Can anyone explain the popularity of Ashton Kucher? I always felt he was the weak link in that cast actually....
cheers
Dave

Jaime J. Weinman said...

What's out on DVD is a "best of" BILKO set, with only 18 episodes. (All but the last four are from the first two seasons, which are the Nat Hiken seasons.) It's a pretty good set, with a lot of interesting extras, but a complete first-season set obviously would have been a lot better.

ChrisO said...

One of my favorite lines from Bilko:

Sgt.: Why don't you guys go home and talk to your wives?

Sgt. Ritzik (Joe E. Ross)
You can tell me to go home, but don't tell me who to talk to.

The Honeymooners was probably better, but I'll always have a soft spot in my heart for Bilko. And Phil Silvers and I shared a birthday.

ChrisO said...

There was also the tourist in Tibet who was wearing a shirt with a picture of Phil Silvers on it, and the authorities detained him because they thought it was the Dalai Lama (true story.)

The Master said...

A million years ago, back in 1980 and then-abouts, I often found myself in Canter's in West Hollywood at 3 AM, since I got off work at two back then and there was no place else around open, and there was almost always Joe. E. Ross holding a small court at one table or another. I don't go in there any more. It's not the same without Joe E. Ross.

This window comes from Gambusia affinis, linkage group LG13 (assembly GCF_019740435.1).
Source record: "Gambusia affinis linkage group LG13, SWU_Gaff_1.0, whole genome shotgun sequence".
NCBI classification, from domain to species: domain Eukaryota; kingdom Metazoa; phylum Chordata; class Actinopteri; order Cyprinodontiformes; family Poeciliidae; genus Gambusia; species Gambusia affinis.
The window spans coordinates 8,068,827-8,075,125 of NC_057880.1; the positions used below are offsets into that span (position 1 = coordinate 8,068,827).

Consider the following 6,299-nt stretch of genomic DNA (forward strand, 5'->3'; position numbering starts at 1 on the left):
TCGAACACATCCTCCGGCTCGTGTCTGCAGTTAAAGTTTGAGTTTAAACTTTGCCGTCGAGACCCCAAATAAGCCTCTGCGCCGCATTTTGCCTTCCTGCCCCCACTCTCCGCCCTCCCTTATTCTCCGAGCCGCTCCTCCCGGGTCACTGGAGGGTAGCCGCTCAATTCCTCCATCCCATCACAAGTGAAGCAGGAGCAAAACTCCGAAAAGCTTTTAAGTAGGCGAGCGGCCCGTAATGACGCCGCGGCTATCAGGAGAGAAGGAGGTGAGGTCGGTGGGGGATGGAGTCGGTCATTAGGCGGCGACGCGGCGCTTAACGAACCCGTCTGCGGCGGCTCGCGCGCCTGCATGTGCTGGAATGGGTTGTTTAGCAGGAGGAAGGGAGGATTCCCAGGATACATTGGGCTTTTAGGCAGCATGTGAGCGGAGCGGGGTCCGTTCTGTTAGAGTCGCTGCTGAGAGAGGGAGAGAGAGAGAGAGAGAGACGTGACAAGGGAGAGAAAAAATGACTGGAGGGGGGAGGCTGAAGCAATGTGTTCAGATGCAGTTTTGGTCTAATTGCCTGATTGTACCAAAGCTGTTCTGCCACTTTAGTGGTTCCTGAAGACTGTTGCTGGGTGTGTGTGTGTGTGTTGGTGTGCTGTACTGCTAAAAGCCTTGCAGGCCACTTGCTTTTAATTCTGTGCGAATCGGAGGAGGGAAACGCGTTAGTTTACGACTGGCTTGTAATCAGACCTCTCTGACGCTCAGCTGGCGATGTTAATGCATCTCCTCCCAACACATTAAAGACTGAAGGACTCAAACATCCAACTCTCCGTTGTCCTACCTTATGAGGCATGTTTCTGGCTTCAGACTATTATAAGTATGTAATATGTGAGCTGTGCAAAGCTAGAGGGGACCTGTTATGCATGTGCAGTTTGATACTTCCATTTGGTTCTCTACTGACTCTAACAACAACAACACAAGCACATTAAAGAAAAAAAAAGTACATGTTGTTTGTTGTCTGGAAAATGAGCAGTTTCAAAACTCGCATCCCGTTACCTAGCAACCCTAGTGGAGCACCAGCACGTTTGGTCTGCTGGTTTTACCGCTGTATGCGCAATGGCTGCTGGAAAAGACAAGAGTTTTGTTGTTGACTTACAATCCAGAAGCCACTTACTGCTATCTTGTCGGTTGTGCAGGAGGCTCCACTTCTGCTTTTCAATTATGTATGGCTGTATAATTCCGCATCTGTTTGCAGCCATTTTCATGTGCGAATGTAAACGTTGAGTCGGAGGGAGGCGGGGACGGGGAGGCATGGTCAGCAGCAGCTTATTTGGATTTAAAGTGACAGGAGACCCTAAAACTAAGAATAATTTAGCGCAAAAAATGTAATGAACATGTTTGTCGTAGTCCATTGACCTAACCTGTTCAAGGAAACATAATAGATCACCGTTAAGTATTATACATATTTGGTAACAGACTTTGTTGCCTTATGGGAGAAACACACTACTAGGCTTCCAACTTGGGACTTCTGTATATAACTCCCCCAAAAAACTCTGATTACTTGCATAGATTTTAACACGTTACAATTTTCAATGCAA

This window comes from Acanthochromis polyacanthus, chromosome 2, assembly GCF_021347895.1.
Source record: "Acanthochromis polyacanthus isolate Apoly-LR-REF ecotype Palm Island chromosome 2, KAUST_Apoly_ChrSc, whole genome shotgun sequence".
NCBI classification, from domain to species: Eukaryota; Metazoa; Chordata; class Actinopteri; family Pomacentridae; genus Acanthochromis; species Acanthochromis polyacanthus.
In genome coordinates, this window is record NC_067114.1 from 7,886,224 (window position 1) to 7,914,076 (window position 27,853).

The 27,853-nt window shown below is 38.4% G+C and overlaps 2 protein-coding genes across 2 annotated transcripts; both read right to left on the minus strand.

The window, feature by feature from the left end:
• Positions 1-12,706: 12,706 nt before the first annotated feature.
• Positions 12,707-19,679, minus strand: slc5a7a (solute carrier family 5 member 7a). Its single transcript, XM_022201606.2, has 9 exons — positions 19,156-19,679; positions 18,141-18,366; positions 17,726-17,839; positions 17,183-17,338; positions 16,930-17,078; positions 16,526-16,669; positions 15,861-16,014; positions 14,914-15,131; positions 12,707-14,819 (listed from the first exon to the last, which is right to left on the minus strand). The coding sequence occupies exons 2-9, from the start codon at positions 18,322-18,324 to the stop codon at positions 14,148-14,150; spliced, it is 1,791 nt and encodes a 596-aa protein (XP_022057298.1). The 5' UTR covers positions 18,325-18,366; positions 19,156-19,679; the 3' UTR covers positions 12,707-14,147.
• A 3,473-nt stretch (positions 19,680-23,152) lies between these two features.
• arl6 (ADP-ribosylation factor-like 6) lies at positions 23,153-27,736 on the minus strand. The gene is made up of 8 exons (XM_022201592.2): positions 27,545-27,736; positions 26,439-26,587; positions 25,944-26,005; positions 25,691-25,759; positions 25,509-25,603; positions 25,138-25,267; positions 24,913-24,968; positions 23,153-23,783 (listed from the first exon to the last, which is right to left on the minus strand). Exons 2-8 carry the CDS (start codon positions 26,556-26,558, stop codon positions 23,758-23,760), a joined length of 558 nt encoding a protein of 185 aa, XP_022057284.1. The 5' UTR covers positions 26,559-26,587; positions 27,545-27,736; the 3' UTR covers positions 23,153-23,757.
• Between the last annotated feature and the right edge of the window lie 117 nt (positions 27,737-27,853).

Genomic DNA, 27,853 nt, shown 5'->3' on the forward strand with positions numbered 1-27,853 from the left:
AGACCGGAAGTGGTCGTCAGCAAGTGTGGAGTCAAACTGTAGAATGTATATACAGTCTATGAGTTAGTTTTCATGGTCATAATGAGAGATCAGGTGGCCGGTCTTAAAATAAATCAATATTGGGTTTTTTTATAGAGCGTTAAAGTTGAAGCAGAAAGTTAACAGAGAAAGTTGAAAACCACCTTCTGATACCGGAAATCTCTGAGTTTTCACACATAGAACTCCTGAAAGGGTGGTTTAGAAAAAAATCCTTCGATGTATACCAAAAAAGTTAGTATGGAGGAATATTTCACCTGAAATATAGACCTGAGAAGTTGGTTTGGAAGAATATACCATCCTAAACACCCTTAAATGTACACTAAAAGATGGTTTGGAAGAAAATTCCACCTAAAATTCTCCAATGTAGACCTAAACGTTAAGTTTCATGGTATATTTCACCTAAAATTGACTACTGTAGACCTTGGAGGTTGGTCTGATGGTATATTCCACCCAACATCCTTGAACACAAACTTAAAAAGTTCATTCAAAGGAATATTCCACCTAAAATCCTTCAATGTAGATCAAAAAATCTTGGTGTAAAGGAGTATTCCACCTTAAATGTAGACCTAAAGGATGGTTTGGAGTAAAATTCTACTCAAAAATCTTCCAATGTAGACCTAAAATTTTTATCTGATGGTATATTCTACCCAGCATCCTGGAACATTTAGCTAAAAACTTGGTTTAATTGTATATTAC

supercublogger said...

Hi Ken.

I saw your link on the WABC forum pages. I too recommended this program on my blog.

I'm listening now from Tokyo, Japan. But I grew up in New Jersey listening to WABC.

By the way, I'm making a feature film in Tokyo.


Robert

VP19 said...

Listening to the WABC "Rewound," as I normally do on Memorial Day. (As I now live in Virginia, I thank the Internet.) Great stuff -- am currently listening to Dan Ingram from July '74, and you can tell why so many in the industry consider him the quintessential Top 40 jock (even if some other fine announcers are better known, such as Bruce Morrow).

Hard to believe it's been more than a year since WCBS-FM bit the dust as an oldies station. It declined a bit in recent years, but was still keeping the spirit alive with some of the old WABC/WMCA jocks and talented newer ones (such as Bob Shannon, who I've known since his Don Bombard days at WOLF in Syracuse).

Mary Stella said...

I can't associate WNEW-FM with dance stations from the 80s. The WNEW-FM I remember was the leading rock station in the world. Vin Scelsa, Scott Muni, et al. The morning shot of Bruce Springsteen. The connection the night that John Lennon was murdered.

Frank Strovel III said...